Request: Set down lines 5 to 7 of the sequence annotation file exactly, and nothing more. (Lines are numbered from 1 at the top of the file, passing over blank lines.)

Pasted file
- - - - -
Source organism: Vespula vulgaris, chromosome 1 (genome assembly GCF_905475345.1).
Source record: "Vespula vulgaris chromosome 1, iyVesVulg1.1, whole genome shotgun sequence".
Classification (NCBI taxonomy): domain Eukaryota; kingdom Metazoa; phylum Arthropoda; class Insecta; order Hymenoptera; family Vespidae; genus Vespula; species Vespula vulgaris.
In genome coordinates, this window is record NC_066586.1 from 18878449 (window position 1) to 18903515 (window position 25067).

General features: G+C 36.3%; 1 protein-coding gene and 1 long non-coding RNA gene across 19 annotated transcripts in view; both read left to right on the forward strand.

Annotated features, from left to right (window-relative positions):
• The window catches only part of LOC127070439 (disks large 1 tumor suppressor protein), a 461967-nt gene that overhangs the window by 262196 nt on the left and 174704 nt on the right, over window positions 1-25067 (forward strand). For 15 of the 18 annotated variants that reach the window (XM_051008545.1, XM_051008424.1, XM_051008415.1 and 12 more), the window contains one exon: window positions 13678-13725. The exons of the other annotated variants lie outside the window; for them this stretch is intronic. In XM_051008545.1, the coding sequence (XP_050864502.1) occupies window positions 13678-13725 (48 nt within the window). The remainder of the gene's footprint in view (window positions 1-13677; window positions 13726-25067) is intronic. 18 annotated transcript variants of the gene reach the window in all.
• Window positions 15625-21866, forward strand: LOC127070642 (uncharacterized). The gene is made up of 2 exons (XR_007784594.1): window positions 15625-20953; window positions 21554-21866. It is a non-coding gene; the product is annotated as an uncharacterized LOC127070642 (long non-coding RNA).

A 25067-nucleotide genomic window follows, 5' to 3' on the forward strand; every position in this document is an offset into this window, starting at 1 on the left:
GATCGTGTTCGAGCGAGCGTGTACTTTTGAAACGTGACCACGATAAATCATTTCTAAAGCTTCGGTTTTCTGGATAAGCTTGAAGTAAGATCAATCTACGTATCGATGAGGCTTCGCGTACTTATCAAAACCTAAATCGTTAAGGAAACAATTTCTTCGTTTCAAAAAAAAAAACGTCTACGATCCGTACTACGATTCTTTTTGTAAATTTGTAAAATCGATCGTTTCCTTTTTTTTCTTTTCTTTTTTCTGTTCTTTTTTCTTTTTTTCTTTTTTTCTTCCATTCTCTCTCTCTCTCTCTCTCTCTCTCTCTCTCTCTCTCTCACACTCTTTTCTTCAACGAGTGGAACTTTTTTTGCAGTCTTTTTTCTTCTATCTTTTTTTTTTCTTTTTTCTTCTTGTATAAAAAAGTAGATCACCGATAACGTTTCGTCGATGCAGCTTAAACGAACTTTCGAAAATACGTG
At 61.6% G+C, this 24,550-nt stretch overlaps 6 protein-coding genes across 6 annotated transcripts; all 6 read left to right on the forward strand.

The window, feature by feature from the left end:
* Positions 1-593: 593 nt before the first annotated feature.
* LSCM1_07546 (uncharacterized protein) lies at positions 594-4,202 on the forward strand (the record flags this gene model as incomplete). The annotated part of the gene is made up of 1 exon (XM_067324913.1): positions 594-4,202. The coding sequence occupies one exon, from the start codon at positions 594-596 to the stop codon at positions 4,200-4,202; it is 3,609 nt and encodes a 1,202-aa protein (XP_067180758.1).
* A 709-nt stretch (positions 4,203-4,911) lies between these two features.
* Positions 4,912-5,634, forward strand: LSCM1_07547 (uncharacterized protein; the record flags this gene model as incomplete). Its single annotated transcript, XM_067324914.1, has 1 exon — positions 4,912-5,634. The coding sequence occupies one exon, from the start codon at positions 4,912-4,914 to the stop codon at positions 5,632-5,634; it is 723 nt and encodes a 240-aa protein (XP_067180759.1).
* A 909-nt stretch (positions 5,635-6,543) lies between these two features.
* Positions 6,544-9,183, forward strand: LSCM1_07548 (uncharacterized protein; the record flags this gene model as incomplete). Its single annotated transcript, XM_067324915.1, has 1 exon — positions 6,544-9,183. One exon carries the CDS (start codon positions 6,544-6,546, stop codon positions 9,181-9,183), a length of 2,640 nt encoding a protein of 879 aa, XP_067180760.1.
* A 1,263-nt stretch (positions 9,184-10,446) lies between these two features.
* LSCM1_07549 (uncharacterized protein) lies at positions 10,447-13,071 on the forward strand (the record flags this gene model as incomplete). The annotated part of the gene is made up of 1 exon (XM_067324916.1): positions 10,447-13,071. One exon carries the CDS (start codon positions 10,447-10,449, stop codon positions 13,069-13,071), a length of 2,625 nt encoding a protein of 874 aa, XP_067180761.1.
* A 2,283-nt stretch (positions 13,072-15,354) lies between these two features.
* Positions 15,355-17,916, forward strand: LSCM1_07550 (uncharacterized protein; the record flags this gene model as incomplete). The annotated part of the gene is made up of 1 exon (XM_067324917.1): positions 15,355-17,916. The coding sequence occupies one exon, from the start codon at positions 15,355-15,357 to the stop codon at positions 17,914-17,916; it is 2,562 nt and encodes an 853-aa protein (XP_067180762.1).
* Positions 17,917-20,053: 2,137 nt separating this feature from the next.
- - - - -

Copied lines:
General features: G+C 36.3%; 1 protein-coding gene and 1 long non-coding RNA gene across 19 annotated transcripts in view; both read left to right on the forward strand.

Annotated features, from left to right (window-relative positions):
• The window catches only part of LOC127070439 (disks large 1 tumor suppressor protein), a 461967-nt gene that overhangs the window by 262196 nt on the left and 174704 nt on the right, over window positions 1-25067 (forward strand). For 15 of the 18 annotated variants that reach the window (XM_051008545.1, XM_051008424.1, XM_051008415.1 and 12 more), the window contains one exon: window positions 13678-13725. The exons of the other annotated variants lie outside the window; for them this stretch is intronic. In XM_051008545.1, the coding sequence (XP_050864502.1) occupies window positions 13678-13725 (48 nt within the window). The remainder of the gene's footprint in view (window positions 1-13677; window positions 13726-25067) is intronic. 18 annotated transcript variants of the gene reach the window in all.